"But the effect is very small. Writing in the Proceedings of the National Academy of Sciences the researchers estimate that it corresponds to a drop in IQ of about 0.04 points per decade. If all the genes that contribute to education were included, they add, that figure might rise to 0.3 points per decade. Nevertheless, Stefansson believes that if the trend continued for centuries, the impact could be serious...Stefansson concedes that changes in education can swamp any genetic effects, writing that IQ scores rose by nearly 14 points between 1932 and 1978, as technological and socioeconomic changes boosted education on a mass scale. “There are all kinds of things in the environment that may prevent this decline having all that much impact on the true education that people receive,” he said.

https://www.theguardian.com/science/2017/jan/16/natural-selection-making-education-genes-rarer-says-icelandic-study

[–]corcyra 2 points3 points  (1 child)

AFAIK their sample came from Iceland only. That's a pretty big conclusion to draw from a very limited sample of humanity.

Moreover:

People may have the genetic potential to become educated, but their society/poverty/geographical location may prevent them from getting that education.

Humans were intelligent before education existed - 'universal' literacy is something that didn't exist until about 100 years ago.

It ignores the social value of education - in Asia, for example.

It ignores religious customs that keep women illiterate.

There are a large number of factors that go into the decision to have fewer children, some of them economic.

Intelligence and education/literacy (including getting high scores on IQ tests) aren't the same thing.

[–]AmbidextrousDyslexic 1 point2 points  (0 children)

Dr. Hans Roseling has done some great ted talks about the correlation of social development and economic pressures on family size, education, and overall health/rates of infection of various sti's. I agree that education is primarily a social, not genetic issue.

[–]Pandacius 7 points8 points  (14 children)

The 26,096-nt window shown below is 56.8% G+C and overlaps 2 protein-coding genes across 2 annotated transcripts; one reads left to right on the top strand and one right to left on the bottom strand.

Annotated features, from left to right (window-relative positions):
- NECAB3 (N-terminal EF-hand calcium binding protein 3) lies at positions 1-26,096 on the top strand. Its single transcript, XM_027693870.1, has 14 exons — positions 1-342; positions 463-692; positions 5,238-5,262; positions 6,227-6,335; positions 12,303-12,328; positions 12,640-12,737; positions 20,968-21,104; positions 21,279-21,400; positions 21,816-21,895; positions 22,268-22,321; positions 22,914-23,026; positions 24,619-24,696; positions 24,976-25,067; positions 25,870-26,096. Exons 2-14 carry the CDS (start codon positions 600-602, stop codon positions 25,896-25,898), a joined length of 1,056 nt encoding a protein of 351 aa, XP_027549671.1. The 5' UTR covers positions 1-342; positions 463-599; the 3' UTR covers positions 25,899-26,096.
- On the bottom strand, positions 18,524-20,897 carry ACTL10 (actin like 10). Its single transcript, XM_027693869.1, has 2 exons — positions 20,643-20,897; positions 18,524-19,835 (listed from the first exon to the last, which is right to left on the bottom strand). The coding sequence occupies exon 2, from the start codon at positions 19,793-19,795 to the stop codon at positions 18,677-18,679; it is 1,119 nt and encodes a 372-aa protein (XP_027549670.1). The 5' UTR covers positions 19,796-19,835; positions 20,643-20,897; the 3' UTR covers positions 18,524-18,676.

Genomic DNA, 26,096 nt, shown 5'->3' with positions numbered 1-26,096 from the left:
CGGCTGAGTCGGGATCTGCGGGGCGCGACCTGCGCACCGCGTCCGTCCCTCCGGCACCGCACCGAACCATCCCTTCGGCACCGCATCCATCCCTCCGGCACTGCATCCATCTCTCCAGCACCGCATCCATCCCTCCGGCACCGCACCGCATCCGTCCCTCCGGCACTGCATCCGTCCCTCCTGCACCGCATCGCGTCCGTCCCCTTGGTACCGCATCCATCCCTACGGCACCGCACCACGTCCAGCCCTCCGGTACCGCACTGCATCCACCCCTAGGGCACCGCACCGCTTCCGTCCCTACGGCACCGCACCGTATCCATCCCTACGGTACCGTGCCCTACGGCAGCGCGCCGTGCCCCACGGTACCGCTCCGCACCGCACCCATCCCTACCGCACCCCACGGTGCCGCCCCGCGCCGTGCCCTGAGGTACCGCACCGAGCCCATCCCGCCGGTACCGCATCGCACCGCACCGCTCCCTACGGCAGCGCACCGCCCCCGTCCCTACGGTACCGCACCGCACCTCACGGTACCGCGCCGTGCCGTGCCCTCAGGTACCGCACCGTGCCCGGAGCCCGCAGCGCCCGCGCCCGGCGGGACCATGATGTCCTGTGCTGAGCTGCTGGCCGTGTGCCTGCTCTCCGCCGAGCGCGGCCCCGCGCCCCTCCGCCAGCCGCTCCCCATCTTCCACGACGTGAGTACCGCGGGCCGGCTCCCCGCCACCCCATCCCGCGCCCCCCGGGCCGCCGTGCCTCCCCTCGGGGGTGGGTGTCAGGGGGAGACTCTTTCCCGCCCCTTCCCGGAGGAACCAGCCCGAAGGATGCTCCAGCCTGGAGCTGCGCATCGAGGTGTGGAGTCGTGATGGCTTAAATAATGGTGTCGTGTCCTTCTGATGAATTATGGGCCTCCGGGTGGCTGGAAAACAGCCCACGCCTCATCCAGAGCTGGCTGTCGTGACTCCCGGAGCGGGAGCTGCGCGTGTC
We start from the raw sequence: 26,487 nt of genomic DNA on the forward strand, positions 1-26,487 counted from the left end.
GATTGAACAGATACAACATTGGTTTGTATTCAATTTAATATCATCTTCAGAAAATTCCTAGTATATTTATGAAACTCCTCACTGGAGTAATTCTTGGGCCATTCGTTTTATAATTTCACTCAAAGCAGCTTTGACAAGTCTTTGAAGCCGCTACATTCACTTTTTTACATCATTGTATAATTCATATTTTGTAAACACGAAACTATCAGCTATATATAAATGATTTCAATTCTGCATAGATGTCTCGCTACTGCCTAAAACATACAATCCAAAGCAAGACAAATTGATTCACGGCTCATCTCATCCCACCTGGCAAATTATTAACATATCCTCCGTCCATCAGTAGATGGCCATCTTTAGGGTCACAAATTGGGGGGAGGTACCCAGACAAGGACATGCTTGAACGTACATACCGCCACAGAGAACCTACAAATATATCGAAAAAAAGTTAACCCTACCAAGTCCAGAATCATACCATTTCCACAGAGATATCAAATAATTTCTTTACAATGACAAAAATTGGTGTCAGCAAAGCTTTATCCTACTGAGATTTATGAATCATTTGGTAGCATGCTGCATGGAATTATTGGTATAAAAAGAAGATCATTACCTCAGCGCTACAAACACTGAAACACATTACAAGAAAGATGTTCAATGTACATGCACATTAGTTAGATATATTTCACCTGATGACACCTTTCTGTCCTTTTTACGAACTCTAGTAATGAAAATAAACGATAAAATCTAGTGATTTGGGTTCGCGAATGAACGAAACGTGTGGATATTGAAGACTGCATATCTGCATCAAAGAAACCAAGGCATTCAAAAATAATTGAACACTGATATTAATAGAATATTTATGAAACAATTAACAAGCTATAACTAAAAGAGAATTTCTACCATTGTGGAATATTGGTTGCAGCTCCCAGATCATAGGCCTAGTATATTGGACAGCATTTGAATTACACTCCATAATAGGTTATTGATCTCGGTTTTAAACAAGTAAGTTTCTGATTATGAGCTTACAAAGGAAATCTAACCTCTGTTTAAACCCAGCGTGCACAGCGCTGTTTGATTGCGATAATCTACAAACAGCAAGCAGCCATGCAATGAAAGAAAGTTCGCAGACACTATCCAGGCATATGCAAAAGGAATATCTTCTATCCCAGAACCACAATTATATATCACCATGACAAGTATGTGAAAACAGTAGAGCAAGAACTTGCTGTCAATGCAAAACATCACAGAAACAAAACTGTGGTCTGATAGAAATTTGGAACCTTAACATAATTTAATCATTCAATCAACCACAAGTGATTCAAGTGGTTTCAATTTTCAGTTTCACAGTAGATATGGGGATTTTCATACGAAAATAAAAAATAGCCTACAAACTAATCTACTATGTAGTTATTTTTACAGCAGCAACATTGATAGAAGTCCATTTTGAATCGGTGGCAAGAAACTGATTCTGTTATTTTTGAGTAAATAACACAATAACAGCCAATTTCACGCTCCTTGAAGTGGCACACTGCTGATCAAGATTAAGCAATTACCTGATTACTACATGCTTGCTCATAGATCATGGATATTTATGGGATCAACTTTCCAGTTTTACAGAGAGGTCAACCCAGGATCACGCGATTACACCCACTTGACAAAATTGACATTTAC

This is not surprising. There is a very significant correlation between education attainment and fertility in women

https://en.wikipedia.org/wiki/Fertility_and_intelligence

There are many reasons

  • Educated women have more opportunities, children get in the way of these oppertunities
  • Several personality factors (e.g ambition) that correlated with desire for education, anti-correlate with wanting to start a family. This could also explain why in the study, that people with genes that correlation with reduction have less children - even if they are no educated themselves.
  • Education typically correlates with more liberal beliefs, which means a greater willingness for contraception and abortion.

Traditionally, prior to 1900, these effects were often counteracted by the fact that

  1. Less educated people tend to suffer far higher infant/ child-birth mortality
  2. Less educated people had a high chance of dying before fathering anyone (through way, famine etc)
  3. There were no reliable means of contraception/abortion
  4. Women had little opportunities to be educated, nor choice on whether to have children.
  5. Ambitious men had the opportunity to father a lot of children (e.g. Genghis Khan).
  6. Cost to lifestyle costs a lot more for educated people. e.g. jobs require high levels of education are typically in big cities, where the extra room to house a kid is prohibitively expensive.

Like these factors balanced, producing more genetic pressure towards traits that favor education.

At the danger of sounding very controversial. Unfortunately I don't think the solution is more education. It is education that caused this effect (giving ambitious people more opportunistic than having children, especially women). Obviously, I am not advocating we stop educating women, but I think the following steps could be useful

  • Drastically reduce the opportunity cost for having children, especially for women. State sponsored maternity leave, give companies extra subsidies to compensate for loss of staff. Pay women with children an extra bonus that is proportional to their salary/education level.

  • Promote sperm donations, as this one of the few areas where highly educated genes are favored (most people prefer choosing sperm of successful people).

  • Remove stigma on on Surrogacy and even subsidize it, allowing educated women to have children without the associated opportunity cost.

As you can see, these are already pretty controversial, and would probably never pass the vote in any democratic country.